west system fp banner ad 1 15

pyi vendee ad

pyi-kiwi-12-16

diab big

enter the wizard

csabi

post-17096-0-03414700-1446061341

Many have called Bill Lee’s Merlin the boat that launched the West Coast’s love of high speed downwind sailing.  The ultra-narrow icon has been bastardized and frankenboated to near death (thanks Leif Beiley) in her recent years of Great Lakes racing, but with her long-awaited return to a Santa Cruz that once loved and worshipped her, all that is about to change.  For a beautifully written look at the full and fascinating history of one of the sport’s most important milestones, click over here.  Here’s the arrival report from SA’er “sleddog”, from the thread. Photos from the same dog.

At 9:30 this morning, with police escort lights flashing, Driver Mike with MERLIN in tow made the last turn, gently bottomed out on the boatyard hill, and MERLIN was home.
Mike had been delayed at Donner Pass Ag Station when an inspector, doing his job, had found a Zebra Mussel infestation in the keel box and canting mechanism and quarantined the boat.  It took Mike 4 hours to find someone who would hot pressure wash the boat….but he seemed in good humor and no worse for wear, given the size and length of his eye catching cargo.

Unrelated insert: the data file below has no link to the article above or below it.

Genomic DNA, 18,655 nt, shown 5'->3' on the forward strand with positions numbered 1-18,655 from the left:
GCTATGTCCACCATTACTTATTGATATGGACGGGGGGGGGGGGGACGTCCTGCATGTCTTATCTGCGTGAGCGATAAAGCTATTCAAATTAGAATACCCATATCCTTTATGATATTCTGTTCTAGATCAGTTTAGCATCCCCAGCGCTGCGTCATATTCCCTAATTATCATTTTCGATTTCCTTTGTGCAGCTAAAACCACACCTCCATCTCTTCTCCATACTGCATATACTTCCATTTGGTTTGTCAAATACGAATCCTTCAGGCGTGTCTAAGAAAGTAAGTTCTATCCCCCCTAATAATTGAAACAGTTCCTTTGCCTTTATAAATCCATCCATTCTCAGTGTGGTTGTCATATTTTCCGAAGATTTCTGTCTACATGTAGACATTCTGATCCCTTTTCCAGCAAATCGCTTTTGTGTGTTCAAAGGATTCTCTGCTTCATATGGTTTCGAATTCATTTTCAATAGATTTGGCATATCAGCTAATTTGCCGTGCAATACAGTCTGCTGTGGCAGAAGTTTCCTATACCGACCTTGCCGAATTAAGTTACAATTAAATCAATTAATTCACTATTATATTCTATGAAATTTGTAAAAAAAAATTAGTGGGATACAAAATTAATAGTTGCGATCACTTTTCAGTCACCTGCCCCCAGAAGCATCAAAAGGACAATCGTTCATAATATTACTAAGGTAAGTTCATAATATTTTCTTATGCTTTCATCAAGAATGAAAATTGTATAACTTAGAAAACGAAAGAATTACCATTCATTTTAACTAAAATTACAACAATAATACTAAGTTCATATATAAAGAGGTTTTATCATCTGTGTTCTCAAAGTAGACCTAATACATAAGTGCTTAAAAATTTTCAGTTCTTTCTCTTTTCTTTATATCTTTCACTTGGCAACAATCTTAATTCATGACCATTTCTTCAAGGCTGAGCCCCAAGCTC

post-17096-0-51626300-1446061441Three of MERLIN’s original TransPac crew were on hand for her arrival:  Designer/builder Bill Lee, “Bosun” Dave Wahle, and Phil “Cosmic Flush” Vandenberg.  As MERLIN was backed into the boatyard for unloading by TraveLift, there was a brief moment of serendipity when MERLIN passed close astern of Bill Lee’s first ocean racing boat, the shoal draft, centerboard, John Alden designed, 38′ FRIDOLF, on which Bill crewed in Southern California in the mid-60’s, and later on Monterey Bay.
There’s a lot to be done to make MERLIN ocean worthy again.  First up is to locate a used TP-52 keel to replace the canting monstrosity. Bill has feelers out from Canada to Mexico.  The “leaky” canard trunk has to be cut out, and glassed over.  Even though Bill agreed the forward sloping, carbon fiber, cabin top is ugly, I doubt it is going anywhere soon. There are bigger fish to fry.   Ditto the ” MERLIN’S REATA”  graphics, a leftover from when she was sold to a Texas restauranteer.
Everyone was smiling this morning to see MERLIN back home. I’m sure there will be more stories to come

 

csabi

October 30th, 2015

http://www.camet.com/

front-banner